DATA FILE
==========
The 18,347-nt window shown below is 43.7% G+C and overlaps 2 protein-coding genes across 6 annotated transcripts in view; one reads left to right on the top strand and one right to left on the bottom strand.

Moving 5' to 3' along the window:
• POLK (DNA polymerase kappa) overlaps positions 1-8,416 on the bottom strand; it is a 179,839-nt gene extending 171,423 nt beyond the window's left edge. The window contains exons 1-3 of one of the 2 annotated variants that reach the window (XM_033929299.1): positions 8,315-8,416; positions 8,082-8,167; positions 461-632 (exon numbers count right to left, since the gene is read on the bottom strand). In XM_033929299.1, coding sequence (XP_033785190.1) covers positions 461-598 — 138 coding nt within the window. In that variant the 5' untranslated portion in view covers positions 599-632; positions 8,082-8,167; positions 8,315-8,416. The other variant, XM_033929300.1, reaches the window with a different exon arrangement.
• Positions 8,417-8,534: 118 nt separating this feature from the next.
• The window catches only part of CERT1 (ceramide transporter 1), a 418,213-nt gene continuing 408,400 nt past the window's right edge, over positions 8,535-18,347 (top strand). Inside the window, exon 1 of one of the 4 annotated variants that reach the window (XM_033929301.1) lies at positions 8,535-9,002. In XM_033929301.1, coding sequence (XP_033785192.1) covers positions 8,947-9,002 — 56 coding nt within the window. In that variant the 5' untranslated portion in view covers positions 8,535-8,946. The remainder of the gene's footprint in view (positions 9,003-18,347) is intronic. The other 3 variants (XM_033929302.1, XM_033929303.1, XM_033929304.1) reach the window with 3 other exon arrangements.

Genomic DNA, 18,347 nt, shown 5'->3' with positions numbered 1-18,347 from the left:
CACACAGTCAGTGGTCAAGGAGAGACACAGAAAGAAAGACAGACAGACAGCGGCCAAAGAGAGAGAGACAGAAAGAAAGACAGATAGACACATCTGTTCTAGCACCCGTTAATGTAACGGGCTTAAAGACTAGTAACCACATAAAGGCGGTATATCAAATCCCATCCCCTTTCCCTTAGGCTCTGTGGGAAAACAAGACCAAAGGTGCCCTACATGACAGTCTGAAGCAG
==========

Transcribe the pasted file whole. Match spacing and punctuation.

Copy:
The 18,347-nt window shown below is 43.7% G+C and overlaps 2 protein-coding genes across 6 annotated transcripts in view; one reads left to right on the top strand and one right to left on the bottom strand.

Moving 5' to 3' along the window:
• POLK (DNA polymerase kappa) overlaps positions 1-8,416 on the bottom strand; it is a 179,839-nt gene extending 171,423 nt beyond the window's left edge. The window contains exons 1-3 of one of the 2 annotated variants that reach the window (XM_033929299.1): positions 8,315-8,416; positions 8,082-8,167; positions 461-632 (exon numbers count right to left, since the gene is read on the bottom strand). In XM_033929299.1, coding sequence (XP_033785190.1) covers positions 461-598 — 138 coding nt within the window. In that variant the 5' untranslated portion in view covers positions 599-632; positions 8,082-8,167; positions 8,315-8,416. The other variant, XM_033929300.1, reaches the window with a different exon arrangement.
• Positions 8,417-8,534: 118 nt separating this feature from the next.
• The window catches only part of CERT1 (ceramide transporter 1), a 418,213-nt gene continuing 408,400 nt past the window's right edge, over positions 8,535-18,347 (top strand). Inside the window, exon 1 of one of the 4 annotated variants that reach the window (XM_033929301.1) lies at positions 8,535-9,002. In XM_033929301.1, coding sequence (XP_033785192.1) covers positions 8,947-9,002 — 56 coding nt within the window. In that variant the 5' untranslated portion in view covers positions 8,535-8,946. The remainder of the gene's footprint in view (positions 9,003-18,347) is intronic. The other 3 variants (XM_033929302.1, XM_033929303.1, XM_033929304.1) reach the window with 3 other exon arrangements.

Genomic DNA, 18,347 nt, shown 5'->3' with positions numbered 1-18,347 from the left:
CACACAGTCAGTGGTCAAGGAGAGACACAGAAAGAAAGACAGACAGACAGCGGCCAAAGAGAGAGAGACAGAAAGAAAGACAGATAGACACATCTGTTCTAGCACCCGTTAATGTAACGGGCTTAAAGACTAGTAACCACATAAAGGCGGTATATCAAATCCCATCCCCTTTCCCTTAGGCTCTGTGGGAAAACAAGACCAAAGGTGCCCTACATGACAGTCTGAAGCAG